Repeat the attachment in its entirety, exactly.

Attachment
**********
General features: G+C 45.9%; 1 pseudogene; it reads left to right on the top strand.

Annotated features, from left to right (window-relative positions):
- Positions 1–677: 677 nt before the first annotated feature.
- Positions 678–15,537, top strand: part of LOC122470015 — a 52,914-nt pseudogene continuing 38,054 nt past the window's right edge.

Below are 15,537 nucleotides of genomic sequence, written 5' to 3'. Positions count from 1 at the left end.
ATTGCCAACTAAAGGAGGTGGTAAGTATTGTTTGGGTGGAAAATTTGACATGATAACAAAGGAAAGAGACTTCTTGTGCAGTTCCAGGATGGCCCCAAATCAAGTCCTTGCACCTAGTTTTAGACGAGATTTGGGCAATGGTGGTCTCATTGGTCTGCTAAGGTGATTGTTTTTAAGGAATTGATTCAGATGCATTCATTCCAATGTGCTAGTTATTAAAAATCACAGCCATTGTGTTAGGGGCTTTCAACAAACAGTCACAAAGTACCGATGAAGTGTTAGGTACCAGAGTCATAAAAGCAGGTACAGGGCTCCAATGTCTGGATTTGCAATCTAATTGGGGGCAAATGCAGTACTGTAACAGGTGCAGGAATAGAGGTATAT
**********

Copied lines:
General features: G+C 45.9%; 1 pseudogene; it reads left to right on the top strand.

Annotated features, from left to right (window-relative positions):
- Positions 1–677: 677 nt before the first annotated feature.
- Positions 678–15,537, top strand: part of LOC122470015 — a 52,914-nt pseudogene continuing 38,054 nt past the window's right edge.

Below are 15,537 nucleotides of genomic sequence, written 5' to 3'. Positions count from 1 at the left end.
ATTGCCAACTAAAGGAGGTGGTAAGTATTGTTTGGGTGGAAAATTTGACATGATAACAAAGGAAAGAGACTTCTTGTGCAGTTCCAGGATGGCCCCAAATCAAGTCCTTGCACCTAGTTTTAGACGAGATTTGGGCAATGGTGGTCTCATTGGTCTGCTAAGGTGATTGTTTTTAAGGAATTGATTCAGATGCATTCATTCCAATGTGCTAGTTATTAAAAATCACAGCCATTGTGTTAGGGGCTTTCAACAAACAGTCACAAAGTACCGATGAAGTGTTAGGTACCAGAGTCATAAAAGCAGGTACAGGGCTCCAATGTCTGGATTTGCAATCTAATTGGGGGCAAATGCAGTACTGTAACAGGTGCAGGAATAGAGGTATAT